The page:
The Spanish Immersion Program

Skye Hansen, Reporter

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Learning a second language is both a valuable and difficult experience. However, language acquisition comes much easier if students begin this process at a young age. This is part of the reason for the immersion programs in the Anchorage School District, such as West’s Russian and Spanish Immersion.

Spanish Immersion began at Chugiak High School in 1992. It is the oldest Spanish Immersion Program in Alaska. Roughly 500 students are enrolled annually. Students can enroll in a lottery and if selected the student and any siblings they may have are also eligible to be enrolled. Students receive zone exemptions if they do not live next to the elementary school. The Spanish Immersion Program offers the experience of learning a second language in a very organized way. The program starts in kindergarten and continues to 12th grade, where students can earn a seal of biliteracy.  As a result, students not only master subject area content, but also become bilingual. In immersion programs, most students become fluent after fourth or fifth grade.

A current West immersion student, Ryan Austermuhl, is in his last year of the program and says his favorite part of the program is, “the fact that you grow up with the same kids through all 13 years of the program; we’re like family.” In the Spanish Immersion Program there is always room for growth and expansion in knowledge.

West senior Natalia Gonzales, also a current student, says, “the best part of being in Spanish class is that you know everyone and you’re comfortable.” Given that the kids in the program have classes together for all 13 years, lifelong friendships and bonds are formed.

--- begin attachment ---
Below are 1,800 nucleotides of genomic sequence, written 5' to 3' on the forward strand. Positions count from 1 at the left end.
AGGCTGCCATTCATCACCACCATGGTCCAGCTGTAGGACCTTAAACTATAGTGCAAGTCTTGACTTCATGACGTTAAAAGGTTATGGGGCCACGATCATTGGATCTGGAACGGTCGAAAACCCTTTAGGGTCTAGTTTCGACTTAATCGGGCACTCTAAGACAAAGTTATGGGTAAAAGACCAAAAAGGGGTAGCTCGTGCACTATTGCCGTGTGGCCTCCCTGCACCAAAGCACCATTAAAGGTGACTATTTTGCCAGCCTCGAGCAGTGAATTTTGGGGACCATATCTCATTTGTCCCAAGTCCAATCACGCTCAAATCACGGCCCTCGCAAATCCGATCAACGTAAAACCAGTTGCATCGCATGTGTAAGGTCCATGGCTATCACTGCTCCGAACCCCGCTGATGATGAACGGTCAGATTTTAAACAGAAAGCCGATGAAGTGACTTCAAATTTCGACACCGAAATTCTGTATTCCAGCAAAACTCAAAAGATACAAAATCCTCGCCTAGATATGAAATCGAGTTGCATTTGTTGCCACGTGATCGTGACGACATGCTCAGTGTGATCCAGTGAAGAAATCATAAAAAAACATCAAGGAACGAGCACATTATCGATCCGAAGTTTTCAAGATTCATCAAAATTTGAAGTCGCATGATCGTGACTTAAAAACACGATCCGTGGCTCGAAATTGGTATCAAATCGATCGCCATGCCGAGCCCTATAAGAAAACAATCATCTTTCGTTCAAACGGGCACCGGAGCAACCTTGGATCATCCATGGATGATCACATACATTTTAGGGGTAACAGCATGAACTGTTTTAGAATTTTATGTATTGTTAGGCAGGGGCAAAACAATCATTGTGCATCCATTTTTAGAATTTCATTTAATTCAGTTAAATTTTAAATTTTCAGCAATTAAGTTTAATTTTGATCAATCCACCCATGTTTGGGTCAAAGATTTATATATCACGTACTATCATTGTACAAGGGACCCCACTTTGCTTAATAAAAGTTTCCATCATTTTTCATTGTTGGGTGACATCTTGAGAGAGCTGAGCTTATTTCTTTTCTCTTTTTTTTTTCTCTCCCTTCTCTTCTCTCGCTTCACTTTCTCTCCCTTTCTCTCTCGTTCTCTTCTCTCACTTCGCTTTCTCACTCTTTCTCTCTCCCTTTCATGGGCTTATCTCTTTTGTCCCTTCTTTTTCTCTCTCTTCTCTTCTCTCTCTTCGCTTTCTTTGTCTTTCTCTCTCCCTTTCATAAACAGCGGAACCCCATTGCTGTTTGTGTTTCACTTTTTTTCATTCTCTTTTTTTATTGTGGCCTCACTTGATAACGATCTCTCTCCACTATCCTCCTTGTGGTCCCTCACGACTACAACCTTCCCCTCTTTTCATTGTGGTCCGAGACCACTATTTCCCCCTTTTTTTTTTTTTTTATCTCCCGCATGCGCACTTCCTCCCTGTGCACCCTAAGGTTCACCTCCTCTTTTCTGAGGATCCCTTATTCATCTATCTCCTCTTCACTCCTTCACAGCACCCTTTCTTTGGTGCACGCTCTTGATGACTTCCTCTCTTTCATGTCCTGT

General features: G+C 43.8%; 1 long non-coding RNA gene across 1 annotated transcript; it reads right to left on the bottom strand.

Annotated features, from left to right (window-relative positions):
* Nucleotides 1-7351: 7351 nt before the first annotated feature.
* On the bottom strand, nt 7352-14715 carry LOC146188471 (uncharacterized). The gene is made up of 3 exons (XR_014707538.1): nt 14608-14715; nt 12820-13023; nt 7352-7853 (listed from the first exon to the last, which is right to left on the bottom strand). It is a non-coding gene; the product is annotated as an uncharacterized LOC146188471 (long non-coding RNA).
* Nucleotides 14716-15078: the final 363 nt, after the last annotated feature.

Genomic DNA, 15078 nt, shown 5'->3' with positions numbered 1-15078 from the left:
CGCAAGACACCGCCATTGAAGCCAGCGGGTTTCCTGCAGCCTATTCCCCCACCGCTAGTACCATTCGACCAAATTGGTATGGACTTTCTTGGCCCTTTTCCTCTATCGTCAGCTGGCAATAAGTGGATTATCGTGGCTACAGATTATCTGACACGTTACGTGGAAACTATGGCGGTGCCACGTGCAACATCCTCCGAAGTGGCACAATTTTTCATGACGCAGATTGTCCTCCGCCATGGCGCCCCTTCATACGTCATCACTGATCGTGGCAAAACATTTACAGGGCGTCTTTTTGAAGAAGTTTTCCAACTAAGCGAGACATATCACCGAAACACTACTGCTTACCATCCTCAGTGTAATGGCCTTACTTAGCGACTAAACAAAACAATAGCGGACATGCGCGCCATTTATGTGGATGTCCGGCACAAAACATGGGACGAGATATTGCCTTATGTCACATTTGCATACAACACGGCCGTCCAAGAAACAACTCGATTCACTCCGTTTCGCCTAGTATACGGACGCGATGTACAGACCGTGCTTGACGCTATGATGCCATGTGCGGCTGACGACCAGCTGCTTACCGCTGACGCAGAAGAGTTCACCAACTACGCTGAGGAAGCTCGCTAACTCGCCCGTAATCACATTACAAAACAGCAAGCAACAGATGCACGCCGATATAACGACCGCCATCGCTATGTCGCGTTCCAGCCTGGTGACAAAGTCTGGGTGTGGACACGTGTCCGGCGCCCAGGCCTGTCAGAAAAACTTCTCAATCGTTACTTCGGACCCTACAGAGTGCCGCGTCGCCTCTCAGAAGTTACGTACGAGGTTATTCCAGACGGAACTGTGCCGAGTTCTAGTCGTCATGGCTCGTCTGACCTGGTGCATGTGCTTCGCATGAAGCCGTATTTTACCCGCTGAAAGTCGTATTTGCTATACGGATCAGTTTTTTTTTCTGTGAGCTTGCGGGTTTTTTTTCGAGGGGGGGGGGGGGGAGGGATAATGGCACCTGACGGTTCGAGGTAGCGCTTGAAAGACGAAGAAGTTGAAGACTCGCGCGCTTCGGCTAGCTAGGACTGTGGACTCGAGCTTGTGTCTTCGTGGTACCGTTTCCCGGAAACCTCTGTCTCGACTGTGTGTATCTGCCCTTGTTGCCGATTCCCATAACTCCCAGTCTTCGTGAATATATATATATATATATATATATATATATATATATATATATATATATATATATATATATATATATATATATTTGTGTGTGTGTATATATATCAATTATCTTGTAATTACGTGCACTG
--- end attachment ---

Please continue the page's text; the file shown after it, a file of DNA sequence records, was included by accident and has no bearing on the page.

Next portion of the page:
Gonzales and Austermuhl both agreed that they have been able to apply their second language in other classes. “There are a lot of medical terms that come from Latin root words that help me in my medical classes,” says Gonzales. Austermuhl says through Spanish language acquisition he can also “read, write, and speak Spanish and English.”

Eric Elliott is a teacher at Government Hill Elementary School, the school where the immersion program begins with kindergarteners. Elliott has been teaching there for more than 20 years. He teaches kindergarten, first grade, and second grade combined all into one classroom. He says, “half the day is in English and half the day is in Spanish.” He also says, “having classes in Spanish as a child helps them absorb the language easier than trying to go back and learn a language as an adult.”

In conclusion the Spanish Immersion Program is an excellent way to learn a second language, and offers many future opportunities to aspiring students.

 

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